High-Speed Rail

High-speed rail panel OKs station site funding

Cities that expect to have passenger stations for California's proposed high-speed train system will get help from the state to plan for development around the stations.

Meeting Thursday in Sacramento, the California High-Speed Rail Authority board approved putting up as much as $200,000 per station site. The board also approved guidelines for station-area planning.

In the San Joaquin Valley -- where the initial construction on the 800-mile system is expected to commence in 2012 or 2013 -- the cities of Fresno, Bakersfield and Merced all welcomed the financial help.

In a letter to the authority, Fresno Mayor Ashley Swearengin said the assistance is "absolutely essential to cities like Fresno." She noted that the first construction is to begin between Fresno and Bakersfield.

"Under an accelerated timeline for construction of the Fresno station, it is essential that we have the resources necessary to complete work on our downtown station as quickly as possible," Swearengin said.

About two dozen stations are planned on the entire statewide system.

The money is intended to promote connections between local transit systems as well as what planners call "transit-oriented development" to encourage greater ridership on the high-speed trains.

"The goal of the authority ... is to have the local agencies go beyond the basics in design and development of their station area and plan for a greater vision that takes full advantage of this new transportation alternative," said Dan Leavitt, the authority's deputy director for environmental review and planning.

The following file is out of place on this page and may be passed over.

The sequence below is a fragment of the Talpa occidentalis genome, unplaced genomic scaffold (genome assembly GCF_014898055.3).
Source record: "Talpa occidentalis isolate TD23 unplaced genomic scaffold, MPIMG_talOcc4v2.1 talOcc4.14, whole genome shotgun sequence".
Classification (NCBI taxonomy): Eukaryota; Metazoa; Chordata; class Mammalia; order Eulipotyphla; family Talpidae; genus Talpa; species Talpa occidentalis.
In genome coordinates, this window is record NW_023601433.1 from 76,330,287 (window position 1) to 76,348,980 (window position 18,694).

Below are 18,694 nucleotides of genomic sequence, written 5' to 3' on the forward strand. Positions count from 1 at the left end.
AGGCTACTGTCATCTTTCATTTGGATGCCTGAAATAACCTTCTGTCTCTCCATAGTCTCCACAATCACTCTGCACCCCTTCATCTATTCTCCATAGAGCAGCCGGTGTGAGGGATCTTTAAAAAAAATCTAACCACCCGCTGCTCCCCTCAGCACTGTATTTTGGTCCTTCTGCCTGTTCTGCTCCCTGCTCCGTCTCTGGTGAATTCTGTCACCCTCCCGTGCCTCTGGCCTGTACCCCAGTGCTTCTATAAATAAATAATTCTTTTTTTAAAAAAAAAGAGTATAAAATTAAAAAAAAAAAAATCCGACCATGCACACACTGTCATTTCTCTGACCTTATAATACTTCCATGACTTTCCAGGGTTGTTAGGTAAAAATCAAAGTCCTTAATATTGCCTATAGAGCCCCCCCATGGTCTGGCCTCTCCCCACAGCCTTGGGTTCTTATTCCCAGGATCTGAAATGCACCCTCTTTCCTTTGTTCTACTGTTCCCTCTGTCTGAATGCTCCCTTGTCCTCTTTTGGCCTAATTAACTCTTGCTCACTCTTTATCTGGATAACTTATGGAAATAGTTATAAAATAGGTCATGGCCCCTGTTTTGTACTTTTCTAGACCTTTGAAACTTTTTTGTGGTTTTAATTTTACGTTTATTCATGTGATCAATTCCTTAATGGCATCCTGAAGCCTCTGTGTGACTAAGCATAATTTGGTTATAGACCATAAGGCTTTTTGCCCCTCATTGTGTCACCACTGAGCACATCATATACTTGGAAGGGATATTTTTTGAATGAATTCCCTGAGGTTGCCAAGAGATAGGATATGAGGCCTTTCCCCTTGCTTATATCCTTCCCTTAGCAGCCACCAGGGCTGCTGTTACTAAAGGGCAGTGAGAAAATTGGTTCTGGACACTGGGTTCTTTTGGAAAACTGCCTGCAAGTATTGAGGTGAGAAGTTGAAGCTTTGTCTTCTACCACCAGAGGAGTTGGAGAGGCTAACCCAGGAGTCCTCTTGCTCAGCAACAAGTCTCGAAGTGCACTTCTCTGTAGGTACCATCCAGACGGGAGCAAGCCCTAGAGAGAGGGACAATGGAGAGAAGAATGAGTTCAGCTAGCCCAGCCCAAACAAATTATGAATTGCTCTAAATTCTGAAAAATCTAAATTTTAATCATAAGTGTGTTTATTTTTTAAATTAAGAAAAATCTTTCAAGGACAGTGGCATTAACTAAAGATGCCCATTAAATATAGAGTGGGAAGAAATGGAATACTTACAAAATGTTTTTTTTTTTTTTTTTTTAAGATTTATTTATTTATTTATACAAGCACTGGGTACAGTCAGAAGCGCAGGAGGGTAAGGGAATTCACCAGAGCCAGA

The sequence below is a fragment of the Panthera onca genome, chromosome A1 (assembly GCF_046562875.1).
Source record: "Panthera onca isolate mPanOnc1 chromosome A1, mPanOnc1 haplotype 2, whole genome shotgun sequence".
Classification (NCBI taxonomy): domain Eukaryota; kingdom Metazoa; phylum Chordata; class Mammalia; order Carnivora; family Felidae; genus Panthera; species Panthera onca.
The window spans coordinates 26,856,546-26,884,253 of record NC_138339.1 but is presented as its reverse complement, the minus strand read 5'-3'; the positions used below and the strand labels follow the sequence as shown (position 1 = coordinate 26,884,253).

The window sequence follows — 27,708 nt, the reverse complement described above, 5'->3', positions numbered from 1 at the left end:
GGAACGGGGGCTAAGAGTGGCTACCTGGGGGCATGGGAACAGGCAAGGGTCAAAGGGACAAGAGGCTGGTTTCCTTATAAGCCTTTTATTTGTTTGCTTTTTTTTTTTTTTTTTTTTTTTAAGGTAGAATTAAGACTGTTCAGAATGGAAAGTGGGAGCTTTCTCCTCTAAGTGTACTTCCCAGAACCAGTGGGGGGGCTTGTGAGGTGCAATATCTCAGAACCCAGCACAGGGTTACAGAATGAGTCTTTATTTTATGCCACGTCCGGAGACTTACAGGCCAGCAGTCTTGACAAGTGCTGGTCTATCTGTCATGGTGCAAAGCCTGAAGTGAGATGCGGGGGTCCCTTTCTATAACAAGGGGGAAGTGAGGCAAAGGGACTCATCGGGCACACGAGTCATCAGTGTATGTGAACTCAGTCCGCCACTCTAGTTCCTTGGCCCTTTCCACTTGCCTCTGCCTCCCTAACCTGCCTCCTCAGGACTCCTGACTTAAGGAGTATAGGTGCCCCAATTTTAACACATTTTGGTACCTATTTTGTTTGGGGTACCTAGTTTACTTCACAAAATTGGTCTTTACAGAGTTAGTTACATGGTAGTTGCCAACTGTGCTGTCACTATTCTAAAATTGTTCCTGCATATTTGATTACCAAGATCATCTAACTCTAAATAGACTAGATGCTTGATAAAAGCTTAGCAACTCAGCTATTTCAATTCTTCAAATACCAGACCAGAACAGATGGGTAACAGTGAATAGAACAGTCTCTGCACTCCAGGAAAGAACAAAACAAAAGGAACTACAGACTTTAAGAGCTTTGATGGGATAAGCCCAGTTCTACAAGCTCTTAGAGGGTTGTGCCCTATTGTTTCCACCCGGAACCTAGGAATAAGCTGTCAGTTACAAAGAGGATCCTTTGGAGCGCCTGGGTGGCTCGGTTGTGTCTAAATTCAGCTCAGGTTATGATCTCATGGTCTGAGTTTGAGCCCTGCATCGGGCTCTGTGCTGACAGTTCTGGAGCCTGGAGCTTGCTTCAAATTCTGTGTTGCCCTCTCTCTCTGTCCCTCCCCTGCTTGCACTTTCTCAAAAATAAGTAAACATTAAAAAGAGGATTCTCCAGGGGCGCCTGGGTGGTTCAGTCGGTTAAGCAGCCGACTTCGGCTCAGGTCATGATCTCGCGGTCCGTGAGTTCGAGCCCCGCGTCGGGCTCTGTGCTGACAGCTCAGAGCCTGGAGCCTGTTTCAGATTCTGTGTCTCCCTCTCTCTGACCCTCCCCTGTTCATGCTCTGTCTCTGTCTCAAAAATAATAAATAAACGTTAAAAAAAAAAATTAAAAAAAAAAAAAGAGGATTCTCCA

In its strategic plans for downtown, Fresno already is planning for development near its proposed high-speed train station, between Chukchansi Park and the historic Chinatown district, said Katie Stevens, the city's government affairs manager. A contribution from the rail authority, Stevens said, "would significantly help that process."

The funds cannot be used for construction. To qualify for the money, each city will have an agreement with the state authority in which the state will contribute up to 40% of the cost of planning, to a maximum of $200,000.

Although they welcomed the funds, Fresno and other cities across the state expressed concern over "one-size-fits-all" planning and development.

In a letter to the authority, Assistant City Manager Bruce Rudd said Fresno should control the planning process for a station to allow for different types of nearby development, including entertainment, housing, dining and retail.

Leavitt said Thursday that the authority "recognizes the unique situation within each city's infrastructure growth and planning," and pledged that the state's role in planning would simply be advisory.

Armed with up to $9 billion from Proposition 1A, a ballot measure approved by California voters in 2008, and billions more in federal funding and other outside investment, the state high-speed rail authority hopes to have its 520-mile first phase operational by 2020. That line would be capable of hauling passengers between Los Angeles and San Francisco, through the San Joaquin Valley, at speeds up to 220 mph.

Later phases would ultimately add Sacramento, San Bernardino, Riverside and San Diego.

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